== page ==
MR: That’s another interesting thing. Traditionally, people would say, “Why would I want a re record?” I think we still associate them with those awful doo wop re recordings and the like.

SV: Yeah, you would think to yourself, “Why would you want to re record?” I’m not trying to recreate some nostalgic moment. I’m trying to say, “Here’s the song in its bare bones form.”

MR: Of course, your lyrics and performance then get to pop out.

SV: And the guitar work. Whatever I need to get the song across, whatever it is I need to get the song across, that’s what it’s boiled down to. There’s no extra stuff and there’s nothing cut away too much. It’s just what each song needs to end up on its own.

MR: Suzanne, what advice do you have for new artists?

SV: Let’s see…I thought you were going to ask me what was the best advice I had ever received.

MR: Sure, let’s go there first. What’s the best advice you’ve ever received?

SV: One day, back in the 80s, I had the occasion to speak to PETER GABRIEL. He gave me this lovely bit of advice that I’ve sort of taken to heart. He said, “Take your idiosyncrasies and blow them up.” I have done that in my own career. Sometimes it’s been good for my career and sometimes it hasn’t been. It definitely leaves you open to more criticism. People say, “What the heck is that?” or “Why do you need to write about blood?” or whatever I’m writing about. So you leave yourself open to more criticism…but at the same time, you get to be yourself, you get to be a distinctive person in the landscape. That’s something that I would pass on to a younger artist.

First of all, have something to say and second of all, have a style to say it in. To add to what PETER GABRIEL said to me, I would say know your limitations because that becomes your style. A lot of people these days try and expand themselves. If you have an eight octave range, then good for you. But if you have a one octave range then work within that because your limitations become your style and that’s what you become known for. Don’t be afraid to be yourself, even if it garners criticism. You will get criticized but you will be remembered.

MR: It’s the antithesis of what goes on in shows like AMERICAN IDOL, where you’re there to be molded.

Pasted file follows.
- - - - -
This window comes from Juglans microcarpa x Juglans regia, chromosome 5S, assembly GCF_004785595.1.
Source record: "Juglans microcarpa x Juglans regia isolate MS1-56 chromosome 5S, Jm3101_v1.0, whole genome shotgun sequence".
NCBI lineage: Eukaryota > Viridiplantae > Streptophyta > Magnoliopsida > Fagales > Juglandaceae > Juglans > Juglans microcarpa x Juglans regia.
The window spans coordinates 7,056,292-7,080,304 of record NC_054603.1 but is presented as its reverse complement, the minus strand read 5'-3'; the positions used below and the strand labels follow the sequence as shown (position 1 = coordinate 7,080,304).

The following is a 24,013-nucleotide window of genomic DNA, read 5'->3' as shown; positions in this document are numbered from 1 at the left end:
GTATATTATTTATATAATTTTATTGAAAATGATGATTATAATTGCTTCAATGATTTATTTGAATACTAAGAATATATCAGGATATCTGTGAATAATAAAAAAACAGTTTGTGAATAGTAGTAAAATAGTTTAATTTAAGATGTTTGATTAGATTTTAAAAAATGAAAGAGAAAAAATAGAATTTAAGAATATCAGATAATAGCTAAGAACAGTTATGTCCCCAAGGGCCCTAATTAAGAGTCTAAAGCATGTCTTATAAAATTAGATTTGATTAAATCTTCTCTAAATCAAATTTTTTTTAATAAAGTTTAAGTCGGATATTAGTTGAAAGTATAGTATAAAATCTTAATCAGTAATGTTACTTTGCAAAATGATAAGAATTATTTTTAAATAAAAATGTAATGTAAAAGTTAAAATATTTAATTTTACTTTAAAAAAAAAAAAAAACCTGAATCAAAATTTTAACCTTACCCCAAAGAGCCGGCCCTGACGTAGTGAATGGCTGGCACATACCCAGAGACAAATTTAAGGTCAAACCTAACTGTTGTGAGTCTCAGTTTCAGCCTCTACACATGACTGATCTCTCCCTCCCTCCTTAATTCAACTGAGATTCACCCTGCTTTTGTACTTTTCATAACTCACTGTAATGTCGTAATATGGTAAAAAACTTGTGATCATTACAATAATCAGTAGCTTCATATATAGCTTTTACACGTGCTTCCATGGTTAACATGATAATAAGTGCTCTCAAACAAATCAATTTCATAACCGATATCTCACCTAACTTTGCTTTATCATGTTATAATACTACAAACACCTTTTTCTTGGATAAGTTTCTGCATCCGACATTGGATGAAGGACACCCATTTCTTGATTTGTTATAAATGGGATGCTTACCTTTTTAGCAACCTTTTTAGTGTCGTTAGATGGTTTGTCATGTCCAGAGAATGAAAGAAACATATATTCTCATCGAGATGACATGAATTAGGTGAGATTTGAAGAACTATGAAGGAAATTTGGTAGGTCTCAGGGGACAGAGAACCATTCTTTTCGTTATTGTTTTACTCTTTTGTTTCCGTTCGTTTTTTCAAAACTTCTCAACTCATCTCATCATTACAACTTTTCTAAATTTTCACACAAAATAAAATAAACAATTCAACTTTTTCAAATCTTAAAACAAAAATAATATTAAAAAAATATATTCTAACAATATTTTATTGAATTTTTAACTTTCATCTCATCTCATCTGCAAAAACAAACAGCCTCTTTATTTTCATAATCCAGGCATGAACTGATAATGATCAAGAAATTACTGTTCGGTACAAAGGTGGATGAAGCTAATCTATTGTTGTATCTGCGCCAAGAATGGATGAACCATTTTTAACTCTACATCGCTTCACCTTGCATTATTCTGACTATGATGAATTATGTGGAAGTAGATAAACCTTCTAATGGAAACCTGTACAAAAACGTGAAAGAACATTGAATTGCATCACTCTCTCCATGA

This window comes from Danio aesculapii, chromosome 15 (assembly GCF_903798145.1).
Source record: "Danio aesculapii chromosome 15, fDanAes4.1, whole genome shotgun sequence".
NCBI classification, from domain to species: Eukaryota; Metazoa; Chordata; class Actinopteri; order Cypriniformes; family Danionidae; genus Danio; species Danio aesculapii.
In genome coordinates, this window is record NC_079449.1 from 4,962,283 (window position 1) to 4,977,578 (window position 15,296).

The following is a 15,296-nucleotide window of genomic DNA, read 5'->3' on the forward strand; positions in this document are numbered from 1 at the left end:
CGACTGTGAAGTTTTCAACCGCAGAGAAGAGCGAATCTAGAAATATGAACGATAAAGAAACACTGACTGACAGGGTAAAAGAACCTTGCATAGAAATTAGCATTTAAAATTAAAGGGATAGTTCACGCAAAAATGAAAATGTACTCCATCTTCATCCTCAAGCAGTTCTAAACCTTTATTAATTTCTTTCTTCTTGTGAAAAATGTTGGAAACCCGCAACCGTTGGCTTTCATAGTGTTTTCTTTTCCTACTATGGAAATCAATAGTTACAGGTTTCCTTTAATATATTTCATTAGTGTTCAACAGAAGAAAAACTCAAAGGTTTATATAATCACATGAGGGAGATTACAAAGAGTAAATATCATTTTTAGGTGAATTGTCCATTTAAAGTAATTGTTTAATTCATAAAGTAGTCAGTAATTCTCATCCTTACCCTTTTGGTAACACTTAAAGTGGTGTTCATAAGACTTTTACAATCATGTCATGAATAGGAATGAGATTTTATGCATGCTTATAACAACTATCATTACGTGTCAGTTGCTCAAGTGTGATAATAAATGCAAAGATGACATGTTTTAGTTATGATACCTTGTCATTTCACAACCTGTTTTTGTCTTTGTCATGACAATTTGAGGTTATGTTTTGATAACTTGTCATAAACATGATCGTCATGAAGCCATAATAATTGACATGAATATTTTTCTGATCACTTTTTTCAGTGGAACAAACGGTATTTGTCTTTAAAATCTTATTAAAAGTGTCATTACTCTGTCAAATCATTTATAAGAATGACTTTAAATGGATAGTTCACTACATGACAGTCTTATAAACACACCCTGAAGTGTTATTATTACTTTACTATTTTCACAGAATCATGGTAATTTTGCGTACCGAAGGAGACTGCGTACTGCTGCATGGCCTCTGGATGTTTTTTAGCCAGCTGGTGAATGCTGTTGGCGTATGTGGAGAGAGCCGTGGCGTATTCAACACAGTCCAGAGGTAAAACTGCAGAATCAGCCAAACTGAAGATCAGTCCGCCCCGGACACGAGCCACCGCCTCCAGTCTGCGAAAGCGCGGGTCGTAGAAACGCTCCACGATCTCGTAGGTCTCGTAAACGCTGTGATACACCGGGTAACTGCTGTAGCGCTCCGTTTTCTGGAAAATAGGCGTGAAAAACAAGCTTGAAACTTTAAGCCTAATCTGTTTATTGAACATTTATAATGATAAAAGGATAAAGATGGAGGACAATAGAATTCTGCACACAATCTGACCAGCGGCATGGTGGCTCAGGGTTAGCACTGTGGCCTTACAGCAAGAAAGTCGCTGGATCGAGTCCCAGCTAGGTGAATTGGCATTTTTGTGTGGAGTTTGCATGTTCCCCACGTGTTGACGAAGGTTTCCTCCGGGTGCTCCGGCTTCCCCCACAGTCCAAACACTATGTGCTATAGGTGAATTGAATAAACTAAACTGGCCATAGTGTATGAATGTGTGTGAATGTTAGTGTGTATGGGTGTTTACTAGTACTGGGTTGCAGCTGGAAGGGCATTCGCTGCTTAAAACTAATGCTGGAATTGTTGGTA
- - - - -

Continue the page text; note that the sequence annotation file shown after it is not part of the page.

SV: Yes, you’re kind of fit into a machine and you come out the other end.

MR: It’s almost a reality show on how not to make a true artist.

SV: Well, yeah, although when my daughter RUBY was younger, we would watch it and there are some things to learn from when you watch it. Mostly, I learned about songwriters – I learned about STEVIE WONDER and different interpretations you can make of a song. There’s always something good to find there. But ultimately, you will get a pop star out of that system, but you won’t get a real artist.

MR: I interviewed SCOTTY McCREERY for HuffPost recently. I like him as a young talent and as a person and I was wondering what path he would take.

SV: That’s the thing. Somebody like KELLY CLARKSON? In the end, she is some kind of artist and she has tried to kick against the system and they end up resisting terribly. She’s really had to fight for the past few years for her own vision of how her albums should be. So there you are.

MR: Yeah, very true. Hey, is RUBY musical?

SV: Yes, she is. She is a vocal major at LaGuardia and she’s been doing some composing and playing a bunch of different instruments. In some ways, her musical talent comes from her dad – MITCHELL FROOM the producer. Her talent is a lot like his in the scope of what she loves.

MR: Has she thought of herself as an artist in the same way we think about singer/songwriters?

SV: Well, she writes songs, but her instincts are more like a musicologist. She is way more sophisticated musically than I am. I’m not being modest. I’m just saying she can read music, write music, she knows how to modulate and she knows how to do all of those things I used to hire her dad for. She’s written some songs, but I think her interest goes beyond being a female singer/songwriter. She’s interested in composing and right now she’s interested in reading all of the biographies of different composers.

MR: It seems like everybody’s doing well.

SV: I’m doing as well as I can in this economy as we referenced before. I definitely don’t feel above the fray as far as I’m concerned. Me myself am involved in this economic crunch we’re going through.